Academic Programs

Historical & Cultural Studies

HS 101/101-O History of Christianity I

This course gives an overview of the history of Christianity from the apostolic period to the eve of the Reformation. Topics addressed include theoretical issues in studying the history of Christianity, early Christianity, the Constantinian shift, Augustine’s influence, asceticism, the Middle Ages, Medieval lay piety and dissent, monastic orders, the papacy and the beginnings of the Renaissance.
3 semester hours.

HS 102/102-O History of Christianity II

The course continues the overview of the history of Christianity from the Reformation to the present. Topics of study include the Magisterial Reformation, the Radical Reformation, Roman Catholic reform, Protestant Orthodoxy, Pietism, and the Evangelical Awakening, the impact of Enlightenment rationalism, missionary expansion, Protestant liberalism and fundamentalism, the ecumenical movement, Christianity in developing countries and the Christian decline in the industrialized West.
3 semester hours.

HS 103/103-O American Religious History

This introductory course studies the roles of major churches in the development of American culture and society, their roots both in this continent and on others, and links to the frontier, the Civil War, industrialism, and urbanization; also an examination of persons and books from such movements as the Awakenings, Revival Movement, liberalism, fundamentalism, the Social Gospel, and current standpoints.
3 semester hours.

HS 107 Quaker History and Literature

This course aims to provide a student with a comprehensive and useful overview of Quaker history by acquainting them with diverse forms of Quaker literature. How can it be that our experience and understanding of Quakerism is shaped, or should be shaped, through an encounter with a range of Quaker primary source literature, both in terms of genre and in terms of historical period? This course also aims to introduce the student to a superb resource unavailable to previous generations of Quaker scholars, that of ESR’s on-line Digital Quaker Collection.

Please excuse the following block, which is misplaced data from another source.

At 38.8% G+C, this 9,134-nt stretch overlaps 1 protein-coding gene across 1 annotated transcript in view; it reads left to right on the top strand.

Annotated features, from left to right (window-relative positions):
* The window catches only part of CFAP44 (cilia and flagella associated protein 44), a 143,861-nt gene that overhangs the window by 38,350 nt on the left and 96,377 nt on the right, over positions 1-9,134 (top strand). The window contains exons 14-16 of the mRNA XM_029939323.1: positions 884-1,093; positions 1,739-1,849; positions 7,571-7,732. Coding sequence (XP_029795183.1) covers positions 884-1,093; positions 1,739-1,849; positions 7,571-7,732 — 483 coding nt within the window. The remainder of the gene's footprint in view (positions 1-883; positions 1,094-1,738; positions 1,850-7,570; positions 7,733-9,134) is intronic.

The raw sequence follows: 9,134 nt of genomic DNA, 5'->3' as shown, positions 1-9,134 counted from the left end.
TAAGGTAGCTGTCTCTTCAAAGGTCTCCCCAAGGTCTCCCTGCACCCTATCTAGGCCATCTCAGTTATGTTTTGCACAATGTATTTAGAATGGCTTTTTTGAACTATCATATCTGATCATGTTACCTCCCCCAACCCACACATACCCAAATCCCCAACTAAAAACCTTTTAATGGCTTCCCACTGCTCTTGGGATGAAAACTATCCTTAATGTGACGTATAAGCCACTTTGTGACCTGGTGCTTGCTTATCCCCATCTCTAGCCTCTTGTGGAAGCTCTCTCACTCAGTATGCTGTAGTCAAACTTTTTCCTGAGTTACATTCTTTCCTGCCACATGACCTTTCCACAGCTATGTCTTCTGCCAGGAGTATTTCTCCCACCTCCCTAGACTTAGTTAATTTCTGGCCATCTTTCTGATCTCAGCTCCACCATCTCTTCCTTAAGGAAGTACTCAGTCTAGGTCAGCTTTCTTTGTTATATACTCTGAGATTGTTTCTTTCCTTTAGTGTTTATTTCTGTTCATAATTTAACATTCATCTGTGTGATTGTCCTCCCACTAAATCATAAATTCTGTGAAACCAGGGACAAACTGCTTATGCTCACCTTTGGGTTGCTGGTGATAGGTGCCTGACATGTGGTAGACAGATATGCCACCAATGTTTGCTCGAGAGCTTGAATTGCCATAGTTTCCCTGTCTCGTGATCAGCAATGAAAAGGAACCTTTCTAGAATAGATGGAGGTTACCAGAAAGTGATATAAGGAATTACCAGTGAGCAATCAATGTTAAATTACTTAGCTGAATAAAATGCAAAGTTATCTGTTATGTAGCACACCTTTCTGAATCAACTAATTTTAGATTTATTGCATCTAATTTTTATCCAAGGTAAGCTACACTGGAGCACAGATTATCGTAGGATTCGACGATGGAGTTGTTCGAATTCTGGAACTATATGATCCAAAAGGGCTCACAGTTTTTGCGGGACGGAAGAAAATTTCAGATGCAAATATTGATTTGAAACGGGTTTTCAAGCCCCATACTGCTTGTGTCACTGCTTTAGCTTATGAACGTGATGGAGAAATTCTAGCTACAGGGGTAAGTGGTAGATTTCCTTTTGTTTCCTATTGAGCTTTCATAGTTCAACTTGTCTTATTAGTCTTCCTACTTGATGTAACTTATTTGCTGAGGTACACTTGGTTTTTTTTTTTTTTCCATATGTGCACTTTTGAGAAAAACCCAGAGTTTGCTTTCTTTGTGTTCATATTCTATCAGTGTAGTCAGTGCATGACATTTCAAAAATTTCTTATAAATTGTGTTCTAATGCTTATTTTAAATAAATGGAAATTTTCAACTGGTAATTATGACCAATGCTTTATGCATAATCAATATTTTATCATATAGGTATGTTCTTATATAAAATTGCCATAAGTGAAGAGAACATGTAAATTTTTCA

3 semester hours.

HS 250 Creation of Modern Quaker Diversity

Part of a survey of the two main traditions in the contemporary Society of Friends, this course explores the historical and theological development of Evangelical Quakerism. It seeks to relate evangelical principles to early Quaker doctrine and practices, and also other contemporary developments of the Quaker tradition. This necessarily involves an examination of certain particular concerns within the evangelical churches and an attempt to chart the boundary between Quaker evangelicalism and other expressions of this type of Christianity.
3 semester hours.

HS 341  Directed Readings In Denominational Polity

Non-Quaker students may develop a directed reading course under the guidance of an approved supervisor from their denominational tradition or a regular member of the ESR faculty. The purpose of this course is to better acquaint students with the history, theology, and polity of their respective judicatories.
3 semester hours.
Prerequisite: Permission of instructor

HS 342 History of Christian Spirituality

The course is designed to engage students in a critical, yet experiential dialogue with a rich history, as well as to enable students to draw from that tradition for their own spiritual formation and ministry. In particular, it is hoped that students will get a sense for the variety of mystical and spiritual voices in the global history of Christianity—those voices esteemed as “classic” and those marginalized or ignored.
3 semester hours.
Prerequisite: HS 101/101-O or HS 102/102-O

HS 351 History of Friends Peace Witness

This course studies the responses of the Society of Friends to peace and justice issues past and present. What is sought is the history of the actual Quaker practice during such conflicts as well as what Quakers said about their practice. Examples of such issues would be war, slavery, sexism and oppression of women and people of color. We will also look at the methodological issues present in the historical analysis of those practices, as presented by Quaker historians such as Rufus Jones, Hugh Barbour, John Punshon, Peter Brock, and Wilmer Cooper.
3 semester hours.
Prerequisite: A course in Quaker Studies

HS 390/390-O/390-T  Seminar In Historical Studies

Upper level seminar work on selected topics. Focus primarily falls on the Patristic period and Reformation. Seminar work deals with people such as Augustine or Luther and topics such as ascetical theology, Christology, or sacraments.
3 semester hours.
Prerequisite: Permission of the instructor

HS 400  Independent Study

See BS 400.

HS 500  Master’s Thesis

See BS 500.